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Executive Summary of Texas Education Agency’s (TEA) Planning Guidance

Released 7/7/20 & Updated 7/17/20 SY 20-21 Public Health

Provided by Meroney Public Affairs, LLC

AUTHORS’ NOTE: Meroney Public Affairs is providing this executive summary as an informal, shorthand, easy reference document for the use of parents and school staff. It does not constitute legal advice. It is written in layman’s terms to help parents better understand school and legal jargon. It has been edited for brevity. Special note should be taken of whether the Guidance provided by TEA is required (typically using the term “must”) or permissive (typically using the term “may” or “should”). Permissive items are advisory; the schools may or may not choose to implement them.

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  • First 4 weeks – schools may “temporarily limit access to on-campus instruction;”
  • School Boards may vote to extend this transition period another 4 weeks (total of 8 weeks);
  • Some families opting for “on campus” may temporarily get distance during this transition;
  • Any family without internet access and/or devices will get on-campus during this transition.


  • At least one week prior to the start of school, schools must post a summary of the plan they will follow to mitigate COVID-19 spread;
  • Students must still attend 90% of the days a course is offered in order to get credit for the course and/or move to the next grade; this may be done virtually;
  • Families who choose virtual instruction can switch to an on-campus instructional setting; however, school systems may limit these transitions to occur only at the end of a grading period;
  • If a parent requests virtual instruction and their school does not offer it, the parent may enroll in another school that does offer it for transfer students;
  • School systems must provide daily on-campus attendance options, subject to school closure and the exceptions listed in TEA guidance documents;
  • High schools may offer a “less than daily” on campus option if there is a need to reduce the total count of people on campus at one time to maintain social distancing.


  • Schools should attempt to have hand sanitizer and/or hand washing stations at each entrance and in every classroom. Students, teachers, staff, and campus visitors should be encouraged to sanitize and/or wash hands frequently. School systems are encouraged to teach good hand washing technique, have students engage in supervised handwashing for at least 20 seconds at least twice per day, before eating and after going to the bathroom;
  • Everyone at the school should be encouraged to cover coughs and sneezes with a tissue, and/or their elbows. Used tissues should be thrown in the trash, hands washed immediately or hand sanitizer should be used.
    Campuses should institute more frequent cleaning practices by janitorial staff and students cleaning their own space.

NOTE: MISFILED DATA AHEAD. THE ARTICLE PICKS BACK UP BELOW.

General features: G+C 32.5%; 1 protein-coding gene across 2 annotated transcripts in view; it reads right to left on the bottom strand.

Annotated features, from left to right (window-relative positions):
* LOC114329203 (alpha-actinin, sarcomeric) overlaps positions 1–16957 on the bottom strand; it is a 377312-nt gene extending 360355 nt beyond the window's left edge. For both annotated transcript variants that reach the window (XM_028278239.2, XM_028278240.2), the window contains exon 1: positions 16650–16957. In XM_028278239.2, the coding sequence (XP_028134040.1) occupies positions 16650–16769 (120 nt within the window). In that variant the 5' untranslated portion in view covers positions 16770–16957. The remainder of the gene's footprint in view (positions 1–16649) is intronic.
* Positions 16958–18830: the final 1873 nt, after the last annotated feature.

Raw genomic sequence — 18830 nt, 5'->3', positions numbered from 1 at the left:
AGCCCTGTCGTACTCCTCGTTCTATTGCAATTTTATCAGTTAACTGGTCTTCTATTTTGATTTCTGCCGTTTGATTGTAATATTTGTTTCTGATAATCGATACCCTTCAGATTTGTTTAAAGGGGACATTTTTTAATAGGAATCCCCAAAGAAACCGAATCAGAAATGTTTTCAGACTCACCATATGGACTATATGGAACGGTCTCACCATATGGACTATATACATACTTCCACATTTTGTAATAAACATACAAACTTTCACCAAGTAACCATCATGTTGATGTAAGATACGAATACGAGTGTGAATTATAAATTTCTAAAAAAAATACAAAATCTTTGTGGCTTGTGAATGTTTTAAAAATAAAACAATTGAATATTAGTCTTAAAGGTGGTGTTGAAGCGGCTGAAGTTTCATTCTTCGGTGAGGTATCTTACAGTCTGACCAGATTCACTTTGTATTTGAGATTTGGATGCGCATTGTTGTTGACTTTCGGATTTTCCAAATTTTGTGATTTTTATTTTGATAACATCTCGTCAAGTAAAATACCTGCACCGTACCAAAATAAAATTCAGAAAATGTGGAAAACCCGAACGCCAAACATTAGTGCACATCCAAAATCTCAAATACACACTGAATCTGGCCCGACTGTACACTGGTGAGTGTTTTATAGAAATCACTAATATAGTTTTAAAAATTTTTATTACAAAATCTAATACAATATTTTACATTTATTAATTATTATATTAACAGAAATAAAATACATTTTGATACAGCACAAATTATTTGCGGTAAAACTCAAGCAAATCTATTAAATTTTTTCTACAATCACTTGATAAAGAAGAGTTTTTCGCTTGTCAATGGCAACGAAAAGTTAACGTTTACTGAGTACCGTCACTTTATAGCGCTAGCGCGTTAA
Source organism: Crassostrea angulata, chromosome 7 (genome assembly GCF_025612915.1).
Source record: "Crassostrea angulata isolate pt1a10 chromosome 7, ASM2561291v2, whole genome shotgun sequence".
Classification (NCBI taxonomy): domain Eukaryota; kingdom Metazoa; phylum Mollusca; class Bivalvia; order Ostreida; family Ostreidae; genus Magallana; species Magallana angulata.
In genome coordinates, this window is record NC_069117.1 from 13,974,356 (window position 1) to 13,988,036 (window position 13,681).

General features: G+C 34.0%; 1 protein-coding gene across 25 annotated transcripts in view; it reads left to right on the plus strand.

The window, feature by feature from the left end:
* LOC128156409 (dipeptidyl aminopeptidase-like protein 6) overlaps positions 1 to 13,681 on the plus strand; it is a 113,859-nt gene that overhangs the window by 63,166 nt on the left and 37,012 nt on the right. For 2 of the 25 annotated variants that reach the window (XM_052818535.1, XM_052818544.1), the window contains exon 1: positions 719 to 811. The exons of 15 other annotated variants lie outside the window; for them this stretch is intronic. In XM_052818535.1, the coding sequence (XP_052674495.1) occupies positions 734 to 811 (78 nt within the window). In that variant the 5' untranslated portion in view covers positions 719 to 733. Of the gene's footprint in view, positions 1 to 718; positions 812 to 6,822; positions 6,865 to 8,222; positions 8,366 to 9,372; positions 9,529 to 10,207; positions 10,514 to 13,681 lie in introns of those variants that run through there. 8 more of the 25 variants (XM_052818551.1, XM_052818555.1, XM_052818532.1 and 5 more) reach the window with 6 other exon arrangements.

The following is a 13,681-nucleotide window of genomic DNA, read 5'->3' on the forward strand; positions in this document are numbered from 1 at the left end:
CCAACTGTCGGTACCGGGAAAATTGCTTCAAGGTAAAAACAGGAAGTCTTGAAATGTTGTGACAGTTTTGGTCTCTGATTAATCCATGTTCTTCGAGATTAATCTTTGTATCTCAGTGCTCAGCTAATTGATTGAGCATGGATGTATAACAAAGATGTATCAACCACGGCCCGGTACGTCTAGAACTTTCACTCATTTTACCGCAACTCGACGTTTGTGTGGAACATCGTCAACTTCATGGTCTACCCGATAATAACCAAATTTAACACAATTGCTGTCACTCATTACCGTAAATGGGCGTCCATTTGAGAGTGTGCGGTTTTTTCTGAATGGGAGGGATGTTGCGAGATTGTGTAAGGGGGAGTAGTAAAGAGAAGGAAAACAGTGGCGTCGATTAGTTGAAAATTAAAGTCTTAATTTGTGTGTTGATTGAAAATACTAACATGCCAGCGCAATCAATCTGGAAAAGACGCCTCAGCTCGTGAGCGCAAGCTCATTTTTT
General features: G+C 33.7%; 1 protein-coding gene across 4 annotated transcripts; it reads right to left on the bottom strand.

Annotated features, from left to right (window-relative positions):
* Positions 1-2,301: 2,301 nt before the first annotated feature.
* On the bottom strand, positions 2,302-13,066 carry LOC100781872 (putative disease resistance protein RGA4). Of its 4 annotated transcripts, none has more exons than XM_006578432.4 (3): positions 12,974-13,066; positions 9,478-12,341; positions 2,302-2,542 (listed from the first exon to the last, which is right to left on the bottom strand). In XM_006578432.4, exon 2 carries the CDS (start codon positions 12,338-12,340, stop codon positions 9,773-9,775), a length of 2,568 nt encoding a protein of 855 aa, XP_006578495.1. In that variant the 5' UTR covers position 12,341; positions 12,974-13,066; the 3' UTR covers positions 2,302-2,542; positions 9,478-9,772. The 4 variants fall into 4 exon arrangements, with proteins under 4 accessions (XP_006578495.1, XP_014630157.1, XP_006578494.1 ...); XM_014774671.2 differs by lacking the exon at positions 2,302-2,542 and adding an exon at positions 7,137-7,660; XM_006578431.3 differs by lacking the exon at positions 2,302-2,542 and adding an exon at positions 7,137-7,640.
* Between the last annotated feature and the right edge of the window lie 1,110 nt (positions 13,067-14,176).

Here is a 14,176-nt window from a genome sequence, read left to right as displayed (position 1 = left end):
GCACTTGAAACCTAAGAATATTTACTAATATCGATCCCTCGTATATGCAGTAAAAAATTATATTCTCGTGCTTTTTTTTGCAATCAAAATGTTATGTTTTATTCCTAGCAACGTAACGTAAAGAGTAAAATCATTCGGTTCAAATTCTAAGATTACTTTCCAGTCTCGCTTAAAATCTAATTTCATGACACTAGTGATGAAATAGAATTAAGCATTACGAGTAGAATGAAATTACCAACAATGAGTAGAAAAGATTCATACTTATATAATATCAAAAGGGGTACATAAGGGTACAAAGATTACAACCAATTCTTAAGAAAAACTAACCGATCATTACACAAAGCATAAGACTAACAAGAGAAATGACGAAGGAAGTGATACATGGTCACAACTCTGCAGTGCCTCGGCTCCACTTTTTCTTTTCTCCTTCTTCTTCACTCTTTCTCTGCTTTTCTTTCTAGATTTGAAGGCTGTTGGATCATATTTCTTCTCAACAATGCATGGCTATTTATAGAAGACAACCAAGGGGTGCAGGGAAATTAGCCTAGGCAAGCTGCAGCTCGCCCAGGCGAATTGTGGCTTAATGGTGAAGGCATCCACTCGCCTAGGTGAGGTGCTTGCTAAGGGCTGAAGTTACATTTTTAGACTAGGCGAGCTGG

• Schools should arrange for additional cleaning and disinfecting of common surfaces throughout the day (door handles, common tables/desks, shared supplies, laptops or tablets).
  • Schools should arrange for cleaning of commonly-touched surfaces in classrooms between different class groups, if used by multiple class groups.
  • Whenever possible, schools should open windows or otherwise work to improve air flow by allowing outside air to circulate in the building.
  • On the first day, school systems must provide instruction to students on appropriate hygiene and other mitigation practices.
  • Campuses must plan for entry, exit, and transition procedures that reduce large group gatherings (of students and/or adults) in close proximity. This may include:
    • Staggering school start and end times;
    • Assigning students to specific entries;
    • Limiting entrance to one at a time with six feet of separation when waiting;
    • Encouraging parents to remain outside during drop-off and pick-up.
      Schools should consider eliminating assemblies and other large groupings;
  • Schools should consider adding dividers between bathroom sinks and other crowded areas;
  • Schools should consider limiting close contact at lunch. This could include:
    • Requiring students to eat lunch at their desks;
    • Seats that are spaced at least 6 feet apart;
    • Dividers on cafeteria tables;
    • Individually plated meals with disposable goods at food service.


  • DEFINITION: non-medical grade disposable face masks, cloth face coverings (over the nose and mouth), or full-face shields to protect eyes, nose, and mouth. Face shields may be superior.
  • Schools are required to comply with the governor’s executive order regarding the wearing of masks (all adults and children 10 years old and older must wear one indoors at school and outdoors if not possible to maintain 6 feet of distance).
  • Schools may require the use of masks or face shields for other students for whom it is developmentally appropriate.


  • Schools must require them when entering and exiting facilities and practice areas and when not actively engaging in those activities.
  • Schools may allow students who are actively exercising to remove masks or face shields, as long as they maintain at least six feet of distance from others.